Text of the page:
Signal Is Finally Bringing Its Secure Messaging to the Masses https://www.wired.com/story/signal-encrypted-messaging-features-mainstream/
@micahflee I like the warning about adding more complexity to Signal, and I especially like the example of the Intel feature. That is probably too proprietary to be aided by free software hackers in the event of an exposed vulnerability. Even before exposing a vulnerability, there are probably less people allowed to study the Intel code, so there's less chance of someone finding vulnerabilities.
@micahflee *coughs* Signal Is Finally Bringing Its Centralized Messaging with Goggle Surveillance™† blobs in its APK to the Masses.
It's still up to the user if they want to use Signal on a phone that utilises Google's infrastructure. Signal works just fine without FCM/GSF.
And i would be very surprised if Signal actually ships any proprietary blobs. I'm pretty sure it simply talks to a proprietary API, which 99% of users have on their phones anyway (Google Play Services).
[Sarcasm] of course don’t worry, tapping into a centralized infra of security providers is not a thing. Nothing suspicious in those blobs.
Don’t verify, just trust.
@fll @micahflee That’s your reasoning?—Ignoring linked resources, explanation what ‘implementation’ (former ‘compile’) does in Gradle, direct links to code and the easy task of downloading APK and de‑compiling it?
Providing a verifiable resources is FUD? Maybe I assumed too much from an account on infosec.exchange.
25b7b627614d9351332e3d8d4ed1726e1979317bce6dc09bdf3a966c1ba9471f Signal-website-universal-release-4.55.8.apk → Signal-website-universal-release-4.55.8/smali/com/google/*
No further explanation regarding the technical details? It's just "proprietary code=bad"? Code that I assume is used to be able to use FCM on phones that have GSF installed anyway, and that way avoid the pop-up that warns about battery use.
If you looked at that proprietary code and can see what it does I would very much appreciate further explanation.
It's just that reading your comments i got reminded of a lot of comments putting libre as the only aspect about software, that often ignore important aspects like security and usability for inexperienced users.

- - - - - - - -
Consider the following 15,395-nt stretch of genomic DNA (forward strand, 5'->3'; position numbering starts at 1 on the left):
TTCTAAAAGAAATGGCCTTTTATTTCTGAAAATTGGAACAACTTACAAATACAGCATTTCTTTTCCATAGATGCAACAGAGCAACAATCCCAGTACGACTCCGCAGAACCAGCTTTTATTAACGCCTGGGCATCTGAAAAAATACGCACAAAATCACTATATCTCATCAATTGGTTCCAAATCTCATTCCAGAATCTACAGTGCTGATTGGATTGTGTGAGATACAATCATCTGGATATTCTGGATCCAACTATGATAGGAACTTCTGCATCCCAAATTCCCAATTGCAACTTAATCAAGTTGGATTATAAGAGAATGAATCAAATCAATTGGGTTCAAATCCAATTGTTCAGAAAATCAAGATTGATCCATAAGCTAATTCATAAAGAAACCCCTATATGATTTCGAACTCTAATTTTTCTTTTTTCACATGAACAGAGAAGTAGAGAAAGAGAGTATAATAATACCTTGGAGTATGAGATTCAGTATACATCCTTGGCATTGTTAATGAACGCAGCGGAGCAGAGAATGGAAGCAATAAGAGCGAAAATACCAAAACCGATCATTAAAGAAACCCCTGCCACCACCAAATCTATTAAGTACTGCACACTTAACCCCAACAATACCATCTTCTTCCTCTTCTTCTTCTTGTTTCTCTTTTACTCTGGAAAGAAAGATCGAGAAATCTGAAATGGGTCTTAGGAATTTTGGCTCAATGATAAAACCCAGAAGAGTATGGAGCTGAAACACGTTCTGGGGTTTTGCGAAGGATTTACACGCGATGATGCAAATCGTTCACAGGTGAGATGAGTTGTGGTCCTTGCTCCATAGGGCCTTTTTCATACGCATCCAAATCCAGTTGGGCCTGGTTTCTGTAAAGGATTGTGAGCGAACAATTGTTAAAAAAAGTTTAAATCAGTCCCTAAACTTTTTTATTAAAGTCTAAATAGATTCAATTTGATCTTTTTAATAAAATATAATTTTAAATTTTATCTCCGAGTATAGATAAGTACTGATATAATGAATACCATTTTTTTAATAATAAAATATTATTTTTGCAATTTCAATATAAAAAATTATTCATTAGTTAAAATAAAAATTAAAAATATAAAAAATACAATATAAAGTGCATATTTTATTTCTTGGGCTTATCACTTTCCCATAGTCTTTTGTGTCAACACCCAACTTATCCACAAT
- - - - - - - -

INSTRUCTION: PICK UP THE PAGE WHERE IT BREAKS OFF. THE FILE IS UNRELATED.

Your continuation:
@micahflee Really looking forward seeing more people use it and ditch Whatsapp.
They even distribute the APK directly on their website, though I had to use a DispVM with vanilla chromium to actually get the JS to load the latest download link :\
Good news, thanks for pointing out @MichaelAltfield !
I will do some testing soon.
@tapaniraja @setthemfree @micahflee IANA Android dev, but I do believe you're correct. And that was Moxie's defense for requiring gapps for so long, demanding that the community first come up with an alternative.
There's also microG, but I'm not sure how that fits into Signal or push services.
Most messaging apps support polling..
Moxie clearly doesn’t care about the long tail of free/open source users. Signal is targetted to majority of users that do also have Google Play installed.
As for push there is OpenPush for free software: https://f-droid.org/en/2020/02/03/openpush-talk.html
> Using FCM also requires the inclusion of the proprietary FCM client library into open source Android apps like Signal, Wire or even Firefox, which makes them effectively non-free software which cannot be distributed via the fully free F-Droid software repository.
I guess that's the blob mentioned earlier ITT preventing Signal in F-Droid.
You’re most welcome to try to contact Signal (I'd be interested in reading the response too). But given how, cough, cough, “open”, they were towards LibreSignal I wouldn’t hold my breath: https://github.com/LibreSignal/LibreSignal/issues/37#issuecomment-217211165
@micahflee I took the headline to mean that Signal would finally be available on F-Droid. Or Signal Desktop would finally be available to users without having to link it to a phone number.
No, I take it to mean that Signal is on-path to add a "GIF" button to their UI that'll leak their oh-so-secret messages right out to thiird parties (ie: giphy) like Wire had done in the interest of making their app more accessible to the "masses"
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